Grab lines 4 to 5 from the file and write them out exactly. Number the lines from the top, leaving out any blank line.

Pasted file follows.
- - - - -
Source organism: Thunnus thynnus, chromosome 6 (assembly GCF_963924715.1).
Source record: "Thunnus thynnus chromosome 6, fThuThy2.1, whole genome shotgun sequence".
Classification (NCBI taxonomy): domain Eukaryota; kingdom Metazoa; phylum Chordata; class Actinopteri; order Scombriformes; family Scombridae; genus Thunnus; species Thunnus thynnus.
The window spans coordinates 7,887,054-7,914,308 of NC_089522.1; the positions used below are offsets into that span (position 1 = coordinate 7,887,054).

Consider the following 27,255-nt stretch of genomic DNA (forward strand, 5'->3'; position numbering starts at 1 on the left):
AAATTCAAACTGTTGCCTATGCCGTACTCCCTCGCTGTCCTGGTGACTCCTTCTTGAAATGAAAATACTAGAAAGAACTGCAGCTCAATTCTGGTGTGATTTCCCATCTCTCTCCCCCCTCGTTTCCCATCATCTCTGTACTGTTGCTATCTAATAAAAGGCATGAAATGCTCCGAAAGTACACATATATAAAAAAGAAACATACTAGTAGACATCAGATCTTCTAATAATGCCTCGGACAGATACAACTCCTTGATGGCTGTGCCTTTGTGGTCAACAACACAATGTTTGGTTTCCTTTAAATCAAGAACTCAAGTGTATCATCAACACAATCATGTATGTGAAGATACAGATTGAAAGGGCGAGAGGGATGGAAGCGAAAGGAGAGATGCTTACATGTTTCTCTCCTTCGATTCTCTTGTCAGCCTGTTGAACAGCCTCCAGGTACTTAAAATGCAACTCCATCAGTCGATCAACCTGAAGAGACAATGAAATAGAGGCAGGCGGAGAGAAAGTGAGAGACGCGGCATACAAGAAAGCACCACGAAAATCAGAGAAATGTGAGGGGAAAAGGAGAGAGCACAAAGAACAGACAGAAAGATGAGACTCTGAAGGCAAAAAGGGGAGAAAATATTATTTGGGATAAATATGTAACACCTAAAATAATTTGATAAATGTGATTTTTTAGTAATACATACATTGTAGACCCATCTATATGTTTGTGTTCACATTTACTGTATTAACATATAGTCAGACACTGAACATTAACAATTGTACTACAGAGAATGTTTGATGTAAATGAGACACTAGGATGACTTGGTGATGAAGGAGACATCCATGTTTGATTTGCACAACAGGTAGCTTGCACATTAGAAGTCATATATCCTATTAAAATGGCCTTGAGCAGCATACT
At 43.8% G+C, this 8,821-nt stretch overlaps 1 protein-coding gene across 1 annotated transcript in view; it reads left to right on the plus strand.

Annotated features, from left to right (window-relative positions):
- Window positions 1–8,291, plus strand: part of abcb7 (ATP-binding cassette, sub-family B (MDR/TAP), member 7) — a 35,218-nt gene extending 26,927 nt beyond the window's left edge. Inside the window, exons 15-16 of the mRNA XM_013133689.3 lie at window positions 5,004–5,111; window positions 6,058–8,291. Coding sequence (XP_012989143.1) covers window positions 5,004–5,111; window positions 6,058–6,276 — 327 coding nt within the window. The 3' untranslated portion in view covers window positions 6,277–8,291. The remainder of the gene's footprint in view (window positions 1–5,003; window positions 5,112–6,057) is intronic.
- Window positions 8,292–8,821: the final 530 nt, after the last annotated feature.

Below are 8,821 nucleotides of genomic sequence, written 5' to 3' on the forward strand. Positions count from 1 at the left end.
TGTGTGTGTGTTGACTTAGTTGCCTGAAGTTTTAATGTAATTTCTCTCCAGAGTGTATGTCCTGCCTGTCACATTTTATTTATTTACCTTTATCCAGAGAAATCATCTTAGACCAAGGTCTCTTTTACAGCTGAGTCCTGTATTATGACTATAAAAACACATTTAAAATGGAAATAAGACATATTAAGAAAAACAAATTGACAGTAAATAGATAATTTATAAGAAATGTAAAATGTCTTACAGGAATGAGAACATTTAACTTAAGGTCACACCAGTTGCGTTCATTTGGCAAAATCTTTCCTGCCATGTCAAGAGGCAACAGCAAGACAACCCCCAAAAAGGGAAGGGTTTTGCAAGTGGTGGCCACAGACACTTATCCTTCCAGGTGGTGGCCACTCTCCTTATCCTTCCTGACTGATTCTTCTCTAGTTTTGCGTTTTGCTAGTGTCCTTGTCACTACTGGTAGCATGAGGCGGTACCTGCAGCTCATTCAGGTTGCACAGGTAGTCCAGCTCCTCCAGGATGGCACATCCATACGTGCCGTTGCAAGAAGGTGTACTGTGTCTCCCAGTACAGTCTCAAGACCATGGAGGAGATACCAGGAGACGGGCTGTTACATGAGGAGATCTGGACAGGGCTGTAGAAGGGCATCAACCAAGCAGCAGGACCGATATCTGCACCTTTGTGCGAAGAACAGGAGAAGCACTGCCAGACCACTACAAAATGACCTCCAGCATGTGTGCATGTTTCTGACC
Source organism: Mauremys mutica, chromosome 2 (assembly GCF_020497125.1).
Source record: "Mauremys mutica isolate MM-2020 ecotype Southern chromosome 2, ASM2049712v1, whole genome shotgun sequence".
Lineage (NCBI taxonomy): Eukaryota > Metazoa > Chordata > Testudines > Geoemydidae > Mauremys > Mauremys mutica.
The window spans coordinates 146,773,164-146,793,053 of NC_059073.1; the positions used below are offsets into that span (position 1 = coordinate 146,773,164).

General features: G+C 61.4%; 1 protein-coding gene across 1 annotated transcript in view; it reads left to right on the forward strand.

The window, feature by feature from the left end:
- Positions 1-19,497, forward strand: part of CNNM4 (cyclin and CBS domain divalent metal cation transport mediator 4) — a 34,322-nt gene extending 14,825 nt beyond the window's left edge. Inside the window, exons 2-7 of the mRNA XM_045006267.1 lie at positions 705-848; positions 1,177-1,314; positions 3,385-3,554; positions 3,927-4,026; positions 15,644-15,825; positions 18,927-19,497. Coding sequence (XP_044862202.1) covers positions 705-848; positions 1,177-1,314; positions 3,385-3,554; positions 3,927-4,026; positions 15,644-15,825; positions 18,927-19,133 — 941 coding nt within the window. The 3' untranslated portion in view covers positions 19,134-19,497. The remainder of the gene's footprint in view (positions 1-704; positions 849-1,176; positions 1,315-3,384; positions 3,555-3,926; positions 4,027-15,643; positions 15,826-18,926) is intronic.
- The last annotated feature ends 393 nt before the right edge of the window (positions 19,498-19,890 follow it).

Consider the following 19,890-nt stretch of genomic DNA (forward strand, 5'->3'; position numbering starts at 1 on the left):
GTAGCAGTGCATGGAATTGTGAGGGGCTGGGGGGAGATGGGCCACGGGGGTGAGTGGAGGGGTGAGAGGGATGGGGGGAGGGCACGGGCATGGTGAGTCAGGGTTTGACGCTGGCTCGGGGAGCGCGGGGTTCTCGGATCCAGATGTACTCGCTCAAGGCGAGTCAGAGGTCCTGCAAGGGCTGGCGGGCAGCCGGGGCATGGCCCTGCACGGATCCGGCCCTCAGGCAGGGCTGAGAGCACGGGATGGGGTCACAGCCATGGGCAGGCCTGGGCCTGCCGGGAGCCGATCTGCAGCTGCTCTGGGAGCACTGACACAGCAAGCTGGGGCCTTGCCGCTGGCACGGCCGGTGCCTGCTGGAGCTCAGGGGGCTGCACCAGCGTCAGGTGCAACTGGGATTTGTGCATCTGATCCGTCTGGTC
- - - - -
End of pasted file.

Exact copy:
The window spans coordinates 7,887,054-7,914,308 of NC_089522.1; the positions used below are offsets into that span (position 1 = coordinate 7,887,054).

Consider the following 27,255-nt stretch of genomic DNA (forward strand, 5'->3'; position numbering starts at 1 on the left):